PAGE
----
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59 Cards in this Set

  • Front
  • Back
Popular Beliefs/Stereotypes
• large, warty nose, pointy chin, cone-shaped black hat, black dress
• magic
• Rides on a broom
• Has a cat, a familiar, i.e., a demon who took the shape of a cat or toad, assisting the witch with her magic, in turn he is allowed to suck from her special teat
The Witch in History
• Harmful magic, diabolical practices
• a pact with the devil
• Witch rejects the Christian faith
• Witch gathers periodically with other witches; attend the Sabbath
• sacrifice unbaptized infants to the devil, cook and eat children
• change shapes
• weather control
• fly through the air
• conjure spirits
• evil eye (kill at a distance)
• render men impotent, cast love spells
• curse the neighbor and kill his cow, make other people sick
Profile of a Woman Accused of Witchcraft
• Female
• mostly unmarried (often widowed)
• Old
• Poor
• social outcasts (ugly; uppity women, outspoken women, quarrelsome women)
• healers (spells, herbal knowledge, cure illnesses)
• before the Burning times: white witch-black witch dichotomy
• Beginning in the early to mid-15th century: all witchcraft is evil, association of witchcraft with heresy
• Witchcraft was transformed from maleficium into devil-worship, from crime to heresy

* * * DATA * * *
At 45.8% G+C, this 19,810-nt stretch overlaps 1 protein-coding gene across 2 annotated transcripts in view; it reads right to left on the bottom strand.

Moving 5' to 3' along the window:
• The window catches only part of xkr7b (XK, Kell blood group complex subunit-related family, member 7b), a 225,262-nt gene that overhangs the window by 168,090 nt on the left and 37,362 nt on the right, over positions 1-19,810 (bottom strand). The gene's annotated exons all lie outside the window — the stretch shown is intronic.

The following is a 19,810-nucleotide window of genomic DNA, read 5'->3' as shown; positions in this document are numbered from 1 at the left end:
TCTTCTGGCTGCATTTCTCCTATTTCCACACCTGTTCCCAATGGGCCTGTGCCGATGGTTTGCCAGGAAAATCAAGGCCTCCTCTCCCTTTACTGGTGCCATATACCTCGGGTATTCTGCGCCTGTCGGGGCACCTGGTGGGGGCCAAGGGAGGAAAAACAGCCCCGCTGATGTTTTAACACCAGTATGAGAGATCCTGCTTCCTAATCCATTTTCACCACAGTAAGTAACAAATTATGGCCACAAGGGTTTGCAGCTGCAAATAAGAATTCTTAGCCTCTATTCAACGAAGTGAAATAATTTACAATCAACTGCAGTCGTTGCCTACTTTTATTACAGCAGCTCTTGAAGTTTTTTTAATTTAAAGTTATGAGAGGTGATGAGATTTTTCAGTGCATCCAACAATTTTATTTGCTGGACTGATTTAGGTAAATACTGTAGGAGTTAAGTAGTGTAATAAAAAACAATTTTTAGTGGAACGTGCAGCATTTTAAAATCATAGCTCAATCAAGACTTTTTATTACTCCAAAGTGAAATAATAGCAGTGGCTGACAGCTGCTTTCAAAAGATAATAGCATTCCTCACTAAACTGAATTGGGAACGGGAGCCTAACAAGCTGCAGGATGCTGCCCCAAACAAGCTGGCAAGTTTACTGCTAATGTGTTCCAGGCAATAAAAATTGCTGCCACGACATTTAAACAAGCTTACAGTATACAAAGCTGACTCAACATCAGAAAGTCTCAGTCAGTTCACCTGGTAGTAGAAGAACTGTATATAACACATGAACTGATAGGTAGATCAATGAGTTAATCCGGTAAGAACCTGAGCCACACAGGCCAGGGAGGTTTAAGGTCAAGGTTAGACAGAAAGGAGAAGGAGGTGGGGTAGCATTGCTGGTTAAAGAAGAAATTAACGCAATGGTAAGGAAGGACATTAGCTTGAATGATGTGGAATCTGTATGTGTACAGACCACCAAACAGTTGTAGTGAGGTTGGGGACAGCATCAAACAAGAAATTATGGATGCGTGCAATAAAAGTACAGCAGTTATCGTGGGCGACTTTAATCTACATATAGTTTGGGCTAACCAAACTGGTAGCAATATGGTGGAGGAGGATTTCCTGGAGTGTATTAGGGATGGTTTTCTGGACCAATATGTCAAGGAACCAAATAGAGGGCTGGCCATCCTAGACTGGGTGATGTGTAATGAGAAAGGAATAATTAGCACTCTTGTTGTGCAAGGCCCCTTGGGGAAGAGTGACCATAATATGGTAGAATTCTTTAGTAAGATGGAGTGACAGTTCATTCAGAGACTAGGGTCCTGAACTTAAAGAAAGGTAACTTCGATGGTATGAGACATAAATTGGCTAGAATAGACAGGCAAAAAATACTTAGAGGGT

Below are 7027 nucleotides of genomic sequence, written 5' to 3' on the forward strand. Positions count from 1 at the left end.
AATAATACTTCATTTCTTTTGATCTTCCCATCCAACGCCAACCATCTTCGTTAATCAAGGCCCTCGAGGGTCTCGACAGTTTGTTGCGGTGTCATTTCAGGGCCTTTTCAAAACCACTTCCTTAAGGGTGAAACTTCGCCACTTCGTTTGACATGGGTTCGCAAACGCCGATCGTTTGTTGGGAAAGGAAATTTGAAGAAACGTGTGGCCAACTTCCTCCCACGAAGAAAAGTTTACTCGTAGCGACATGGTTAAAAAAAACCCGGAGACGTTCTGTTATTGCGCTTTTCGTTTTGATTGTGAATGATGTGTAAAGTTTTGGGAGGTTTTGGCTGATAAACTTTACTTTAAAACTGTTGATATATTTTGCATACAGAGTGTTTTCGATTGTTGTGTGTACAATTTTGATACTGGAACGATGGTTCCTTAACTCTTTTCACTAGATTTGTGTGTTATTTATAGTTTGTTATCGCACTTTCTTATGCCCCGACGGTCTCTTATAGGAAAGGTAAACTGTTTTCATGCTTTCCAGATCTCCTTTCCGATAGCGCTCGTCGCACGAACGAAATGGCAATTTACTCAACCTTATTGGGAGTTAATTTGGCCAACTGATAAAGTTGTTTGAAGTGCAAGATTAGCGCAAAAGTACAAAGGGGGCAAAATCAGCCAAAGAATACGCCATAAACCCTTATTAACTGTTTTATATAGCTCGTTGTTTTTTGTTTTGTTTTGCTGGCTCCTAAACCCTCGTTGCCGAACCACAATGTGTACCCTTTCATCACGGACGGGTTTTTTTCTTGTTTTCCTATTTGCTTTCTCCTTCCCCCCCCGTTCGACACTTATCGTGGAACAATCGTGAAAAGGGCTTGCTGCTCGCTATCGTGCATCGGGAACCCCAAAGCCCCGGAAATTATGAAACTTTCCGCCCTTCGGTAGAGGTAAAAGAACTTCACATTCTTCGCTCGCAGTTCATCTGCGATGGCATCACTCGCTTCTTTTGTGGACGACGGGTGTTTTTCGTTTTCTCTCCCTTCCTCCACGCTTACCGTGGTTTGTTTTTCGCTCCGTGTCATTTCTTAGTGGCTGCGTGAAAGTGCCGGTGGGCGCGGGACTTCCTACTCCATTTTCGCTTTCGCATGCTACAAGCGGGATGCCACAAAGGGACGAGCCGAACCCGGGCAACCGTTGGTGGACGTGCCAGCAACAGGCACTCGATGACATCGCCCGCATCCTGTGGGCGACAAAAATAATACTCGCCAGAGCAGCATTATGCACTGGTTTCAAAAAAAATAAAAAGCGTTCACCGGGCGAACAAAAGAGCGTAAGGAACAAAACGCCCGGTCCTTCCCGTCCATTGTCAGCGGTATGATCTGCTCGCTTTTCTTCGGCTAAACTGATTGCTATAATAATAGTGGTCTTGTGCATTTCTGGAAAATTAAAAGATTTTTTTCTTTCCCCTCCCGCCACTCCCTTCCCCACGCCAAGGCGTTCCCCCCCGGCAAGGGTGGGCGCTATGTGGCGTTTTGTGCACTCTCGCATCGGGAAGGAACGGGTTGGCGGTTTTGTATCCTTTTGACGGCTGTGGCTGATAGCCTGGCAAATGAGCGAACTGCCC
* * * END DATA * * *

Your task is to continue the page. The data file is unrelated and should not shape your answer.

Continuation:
• Radical change: throughout the Middle Ages the Catholic Church fought against superstitions, against the idea that women could fly by night; Canon Episcopi
• Lex Alamannorum, 7th century: if you call somebody a strega/witch, you will be punished
Magic and Religion
• magic attends to the needs of the individual in a specific situation; religion is a communal practice
• magic happens at the bottom; religion: hierarchy, organization, authorization
• magic: well-defined procedure/result; religion: you cannot control God
power: who gets to define the difference between magic and religion?
Magic and the Bible
Various forms of magic are presupposed to exist
• Moses: staff becomes a snake (Exodus 7-11)
• Flowering of Aaron’s staff (Num 17)
• Dream revelation
• Oracles; prophecy (Urim and Thummin, Deut 33:8; ephod)
Magic power is on loan from God!!
Magic in the Near East: Contemporary Practices:
• Exorcism and apotropaic magic (magic to ward off evil)
• Ordeals (water of bitterness)-test to see if adultry was committed.
• The Hebrews were expected to consult prophets but only the authorized Hebrew prophets
• In the Near East magic is a concern of the learned elite, upper echelons of society
• Jewish magic did not threaten orthodoxy but was integrated into it; magicians were male scholars
• In the entire judicial literature of the Near East, there is only one incident in which any one at all, in this case a woman, is accused of witchcraft; case was dismissed by the judges
Hebrew Cosmology
• well-developed demonology with hosts of evil spirits (demons) and diviners, sorcerers
• there was no organizing force, no Devil who could mobilize all evil spirits in a war against all good people
• there were malicious and harmful spirits, but the evil spirits existed as individual forces acting capriciously
• Satan: literally adversary; one who opposes, blocks or obstructs human activities; Greek diabolos: one who throws something across one’s path
• There is a Satan in the Old Testament (Job 1:7), he is one of God’s obedient servants; a messenger, an angel
• Satan is not God’s eternal enemy; he is a member of God’s court;